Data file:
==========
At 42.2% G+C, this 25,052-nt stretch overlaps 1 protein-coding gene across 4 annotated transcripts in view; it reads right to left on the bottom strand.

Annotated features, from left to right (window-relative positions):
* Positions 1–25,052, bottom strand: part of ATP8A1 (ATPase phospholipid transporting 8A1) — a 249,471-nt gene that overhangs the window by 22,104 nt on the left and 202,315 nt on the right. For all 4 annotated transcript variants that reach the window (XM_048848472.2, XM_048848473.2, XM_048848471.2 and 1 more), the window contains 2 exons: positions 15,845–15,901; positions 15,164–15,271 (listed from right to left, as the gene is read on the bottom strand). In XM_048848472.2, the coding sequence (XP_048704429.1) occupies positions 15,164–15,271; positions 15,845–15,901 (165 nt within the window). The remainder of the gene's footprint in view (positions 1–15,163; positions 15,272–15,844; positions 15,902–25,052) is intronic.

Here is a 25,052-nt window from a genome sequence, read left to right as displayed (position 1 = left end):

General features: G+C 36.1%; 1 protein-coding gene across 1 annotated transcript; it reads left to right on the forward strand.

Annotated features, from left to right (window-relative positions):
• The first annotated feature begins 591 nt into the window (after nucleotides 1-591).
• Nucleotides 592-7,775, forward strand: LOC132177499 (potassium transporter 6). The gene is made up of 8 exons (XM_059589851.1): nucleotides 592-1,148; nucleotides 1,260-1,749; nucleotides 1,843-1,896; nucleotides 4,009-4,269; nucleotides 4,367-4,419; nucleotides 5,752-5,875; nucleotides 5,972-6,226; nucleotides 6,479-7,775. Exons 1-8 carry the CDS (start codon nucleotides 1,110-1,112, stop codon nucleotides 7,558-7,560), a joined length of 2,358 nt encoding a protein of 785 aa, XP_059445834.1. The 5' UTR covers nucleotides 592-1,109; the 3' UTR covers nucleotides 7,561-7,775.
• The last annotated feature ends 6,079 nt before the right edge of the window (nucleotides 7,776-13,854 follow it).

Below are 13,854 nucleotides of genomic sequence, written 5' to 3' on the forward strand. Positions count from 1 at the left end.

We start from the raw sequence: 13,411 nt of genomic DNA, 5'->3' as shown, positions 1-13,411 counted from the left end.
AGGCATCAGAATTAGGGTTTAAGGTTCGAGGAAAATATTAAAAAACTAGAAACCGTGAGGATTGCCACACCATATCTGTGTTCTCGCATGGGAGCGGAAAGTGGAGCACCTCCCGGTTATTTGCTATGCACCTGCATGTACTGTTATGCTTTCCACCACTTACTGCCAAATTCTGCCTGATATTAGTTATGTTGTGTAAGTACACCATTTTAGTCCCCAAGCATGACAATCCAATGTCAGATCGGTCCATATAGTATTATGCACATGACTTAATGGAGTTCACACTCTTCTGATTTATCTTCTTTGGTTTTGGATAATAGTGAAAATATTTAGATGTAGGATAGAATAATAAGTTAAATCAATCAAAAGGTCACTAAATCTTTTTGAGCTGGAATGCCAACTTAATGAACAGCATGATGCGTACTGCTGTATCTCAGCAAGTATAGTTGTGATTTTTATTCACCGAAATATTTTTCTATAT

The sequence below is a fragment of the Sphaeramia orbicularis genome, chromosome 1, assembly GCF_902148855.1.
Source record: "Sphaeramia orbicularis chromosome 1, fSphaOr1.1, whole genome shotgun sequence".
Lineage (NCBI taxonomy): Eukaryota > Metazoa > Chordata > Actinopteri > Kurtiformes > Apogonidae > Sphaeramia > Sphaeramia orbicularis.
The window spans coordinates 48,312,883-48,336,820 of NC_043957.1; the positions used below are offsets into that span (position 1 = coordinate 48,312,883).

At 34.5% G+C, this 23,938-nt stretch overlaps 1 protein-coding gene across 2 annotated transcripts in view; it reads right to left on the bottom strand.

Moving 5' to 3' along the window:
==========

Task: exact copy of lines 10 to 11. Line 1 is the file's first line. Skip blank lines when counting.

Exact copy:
Below are 13,854 nucleotides of genomic sequence, written 5' to 3' on the forward strand. Positions count from 1 at the left end.

We start from the raw sequence: 13,411 nt of genomic DNA, 5'->3' as shown, positions 1-13,411 counted from the left end.